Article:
“It is not surprising then that McClellan ignited a feud with Winfield Scott within days of his appointment. ‘The old man . . . cannot long retain command I think,’ he informed his wife on august 2. ‘When he retires I am sure to succeed him, unless in the mean time I lose a battle – which I do not expect to do.’ Six days later, after he had ‘a row’ with Scott – most likely over the adequacy of the capital’s defenses – he described the general-in-chief to Ellen: ‘I do not know whether he is a dotard or a traitor! . . . he is a perfect imbecile. He understands nothing, appreciates nothing & is ever in my way.’ Six weeks later, he wrote that Scott ‘threw down the glove & I took it up, I presume war is declared.’
“His letters to his wife during these months contain a litany of his troubles and also harsh descriptions of Lincoln and Cabinet members. At different times, McClellan called the president ‘an idiot,’ ‘a rare bird,’ and ‘the original gorilla, about as intelligent as ever. What a specimen to be at the head of our affairs now!’ Following a Cabinet meeting, he railed to Ellen: ‘I can’t tell you how disgusted I am becoming with these wretched politicians – they are a most despicable set of men & I think [Secretary of State William] Seward is . . . a meddling, officious, incompetent little puppy.’ As for Lincoln, ‘The Presdt is nothing more than a well meaning baboon.’
“McClellan’s antipathy toward political leaders reflected a common opinion within the professional military. He and fellow officers had seen the pernicious effects, as they thought, of political interference with the army in Mexico. Mcclellan was contemptuous of and condescending toward them. In his thinking, he was a general beset with a numerically superior force in front and an ignorant and obstructive government in the rear. ‘It is perfectly sickening,’ he wrote in another letter to Ellen, ‘to have to work with such people & to see the fate of the nation in such hands.’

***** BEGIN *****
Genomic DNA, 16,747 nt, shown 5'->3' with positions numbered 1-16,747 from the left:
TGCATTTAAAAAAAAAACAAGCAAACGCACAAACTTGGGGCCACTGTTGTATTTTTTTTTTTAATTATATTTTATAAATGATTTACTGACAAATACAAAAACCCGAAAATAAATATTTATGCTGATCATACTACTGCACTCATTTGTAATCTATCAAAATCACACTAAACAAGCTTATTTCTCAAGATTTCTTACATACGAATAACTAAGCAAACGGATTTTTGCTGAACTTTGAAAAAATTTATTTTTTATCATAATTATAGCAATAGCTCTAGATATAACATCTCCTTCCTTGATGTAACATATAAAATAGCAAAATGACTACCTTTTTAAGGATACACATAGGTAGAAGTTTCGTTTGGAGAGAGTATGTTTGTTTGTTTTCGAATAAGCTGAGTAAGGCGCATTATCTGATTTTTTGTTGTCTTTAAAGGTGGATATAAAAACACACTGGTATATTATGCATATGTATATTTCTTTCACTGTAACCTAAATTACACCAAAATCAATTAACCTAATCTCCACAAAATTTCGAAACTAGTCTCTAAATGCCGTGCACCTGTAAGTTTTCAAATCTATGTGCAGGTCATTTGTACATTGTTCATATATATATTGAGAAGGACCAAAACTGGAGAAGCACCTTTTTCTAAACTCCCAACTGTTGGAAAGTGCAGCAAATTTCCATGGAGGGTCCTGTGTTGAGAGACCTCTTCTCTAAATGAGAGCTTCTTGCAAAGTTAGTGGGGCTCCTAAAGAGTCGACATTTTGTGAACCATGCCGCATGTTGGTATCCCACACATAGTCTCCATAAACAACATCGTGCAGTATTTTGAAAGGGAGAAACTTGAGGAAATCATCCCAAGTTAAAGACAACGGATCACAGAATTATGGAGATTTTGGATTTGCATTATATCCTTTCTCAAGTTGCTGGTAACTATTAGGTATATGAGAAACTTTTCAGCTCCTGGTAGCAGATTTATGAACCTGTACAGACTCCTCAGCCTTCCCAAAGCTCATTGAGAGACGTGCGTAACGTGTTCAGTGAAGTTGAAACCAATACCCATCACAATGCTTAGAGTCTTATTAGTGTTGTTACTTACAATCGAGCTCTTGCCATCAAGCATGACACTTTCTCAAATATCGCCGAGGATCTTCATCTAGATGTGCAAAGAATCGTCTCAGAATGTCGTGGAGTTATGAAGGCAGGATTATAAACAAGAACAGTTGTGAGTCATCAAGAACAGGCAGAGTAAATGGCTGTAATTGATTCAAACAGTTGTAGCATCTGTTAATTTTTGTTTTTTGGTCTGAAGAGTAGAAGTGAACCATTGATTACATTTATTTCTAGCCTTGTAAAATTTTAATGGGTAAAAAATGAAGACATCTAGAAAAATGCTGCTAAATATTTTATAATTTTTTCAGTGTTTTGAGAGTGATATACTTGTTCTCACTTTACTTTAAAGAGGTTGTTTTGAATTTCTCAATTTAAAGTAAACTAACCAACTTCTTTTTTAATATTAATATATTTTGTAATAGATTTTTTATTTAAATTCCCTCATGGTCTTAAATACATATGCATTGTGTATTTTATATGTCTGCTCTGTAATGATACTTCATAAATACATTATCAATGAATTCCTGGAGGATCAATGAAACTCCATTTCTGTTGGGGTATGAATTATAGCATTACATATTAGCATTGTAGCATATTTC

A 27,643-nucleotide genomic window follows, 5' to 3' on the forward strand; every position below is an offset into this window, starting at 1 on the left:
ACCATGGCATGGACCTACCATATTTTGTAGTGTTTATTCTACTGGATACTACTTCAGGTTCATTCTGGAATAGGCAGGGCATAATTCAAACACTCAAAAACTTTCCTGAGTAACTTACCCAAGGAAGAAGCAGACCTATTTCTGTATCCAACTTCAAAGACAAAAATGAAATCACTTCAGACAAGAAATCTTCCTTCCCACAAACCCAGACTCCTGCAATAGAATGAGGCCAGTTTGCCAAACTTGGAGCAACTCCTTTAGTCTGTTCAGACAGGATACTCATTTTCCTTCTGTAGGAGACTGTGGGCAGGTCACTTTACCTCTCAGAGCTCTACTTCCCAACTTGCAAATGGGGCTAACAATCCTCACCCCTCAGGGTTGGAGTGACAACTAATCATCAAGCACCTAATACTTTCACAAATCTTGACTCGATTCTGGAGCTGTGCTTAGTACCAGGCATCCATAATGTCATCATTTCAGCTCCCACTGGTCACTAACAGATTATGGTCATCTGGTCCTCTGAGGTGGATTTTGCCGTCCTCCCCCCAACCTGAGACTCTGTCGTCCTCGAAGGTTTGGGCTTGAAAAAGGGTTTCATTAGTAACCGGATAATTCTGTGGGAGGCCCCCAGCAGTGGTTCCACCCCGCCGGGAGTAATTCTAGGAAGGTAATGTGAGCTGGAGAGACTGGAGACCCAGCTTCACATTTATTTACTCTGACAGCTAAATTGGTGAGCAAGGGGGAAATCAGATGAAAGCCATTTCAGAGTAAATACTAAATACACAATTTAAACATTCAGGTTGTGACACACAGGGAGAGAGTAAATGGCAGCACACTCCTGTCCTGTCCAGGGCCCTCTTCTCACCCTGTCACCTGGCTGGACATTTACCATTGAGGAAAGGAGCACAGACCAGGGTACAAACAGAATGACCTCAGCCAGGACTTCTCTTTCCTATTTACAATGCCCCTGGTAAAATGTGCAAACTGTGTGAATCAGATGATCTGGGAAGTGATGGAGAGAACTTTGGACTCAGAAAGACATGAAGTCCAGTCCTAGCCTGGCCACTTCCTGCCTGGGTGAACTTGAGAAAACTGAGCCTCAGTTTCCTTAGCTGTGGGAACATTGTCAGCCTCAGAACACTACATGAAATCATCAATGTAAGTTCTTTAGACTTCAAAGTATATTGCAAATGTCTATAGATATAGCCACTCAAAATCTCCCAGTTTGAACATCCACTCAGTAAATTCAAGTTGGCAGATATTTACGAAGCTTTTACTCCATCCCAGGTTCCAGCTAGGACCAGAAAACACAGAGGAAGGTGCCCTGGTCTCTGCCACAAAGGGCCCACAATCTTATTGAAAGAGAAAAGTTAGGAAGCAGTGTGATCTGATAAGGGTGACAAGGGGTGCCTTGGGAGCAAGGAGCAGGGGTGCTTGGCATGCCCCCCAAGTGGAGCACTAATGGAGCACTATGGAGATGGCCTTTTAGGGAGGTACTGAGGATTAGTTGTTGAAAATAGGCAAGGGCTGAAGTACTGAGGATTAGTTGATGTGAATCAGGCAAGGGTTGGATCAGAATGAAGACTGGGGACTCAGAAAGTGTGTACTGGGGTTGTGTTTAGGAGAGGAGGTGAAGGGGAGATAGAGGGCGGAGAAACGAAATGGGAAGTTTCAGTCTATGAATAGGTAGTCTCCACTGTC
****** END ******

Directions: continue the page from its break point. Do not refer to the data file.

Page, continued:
“The army commander’s disdainful attitude festered and worsened over time. He failed to understand that the conflict was fundamentally a political contest. Campaigns and battles would derive much of their significance from their impact on public opinion. The war had begun in a boiling cauldron of politics; its resolution rested on the steadfastness of the political will of Northerners and Southerners.
“As Henry Hunt said, ‘Revolution devours her children,’ and revolution was afoot in the land. Its shape remained undefined, but it could not be limited. Like a swelling current, it would scour and establish new courses. The war tested, as never before, the military would be intertwined with politics. Blinded by his prejudices, McClellan refused to see that ‘the fate of the nation’ rested ‘in such hands.’ He was a soldier breasting a powerful stream.
“Despite his private, belittling descriptions of Lincoln, McClellan enjoyed the support of the president during the summer and fall. Lincoln conferred frequently with McClellan, joined the general at reviews of the troops, worked tirelessly to recruit and equip the army, and even defended the commander when others complained about the army’s inertia. He witnessed the disagreements between Scott and McClellan over the capital’s security and strategy. A patient man, Lincoln accepted McClellan’s argument for more men and more time.
“Lincoln, however, never lost sight of his greatest burden as president – to sustain his fellow citizens’ will to wage war against the Confederacy for as long as it might require and at whatever its cost. He had tapped into the outpouring of nationalism after Fort Sumter and had exploited the new resolve after the defeat at Bull Run, but he knew that it would not endure without success on battlefields. The foundation of the Union cause resided at isolated farmhouses, on dusty village roads, and amid the bustle of city streets. Military inactivity or stalemate could erode away some of that foundation.
“While the union war effort encompassed both the Eastern and Western theaters, most of the Northern press and populace focused on the Army of the Potomac. It had the primary burden of defending Washington. If the national capital fell, the Union cause would be no longer politically sustainable. In turn, the Confederate capital beckoned a mere hundred miles to the south as it had before Bull Run.. Although Federal successes in the West ultimately led to the collapse of the Confederacy, the war’s main battleground rested in Virginia. Here, the southerners had their best opportunity to secure a favorable political settlement with battlefield victories. Here, too, the Army of the Potomac, with the shadow of Washington upon it, carried more than any other union command, the political will of the North.
“Military necessity and political reality bound Lincoln to the Army of the Potomac. His almost unremitting attention to its operations reflected this tie. Its fortunes would be his. The relationship between him and its commander would be a central theme of the war in the East. In George McClellan he would find his most difficult subordinate. One of them believed the army belonged to him. The other knew it belonged to the country.”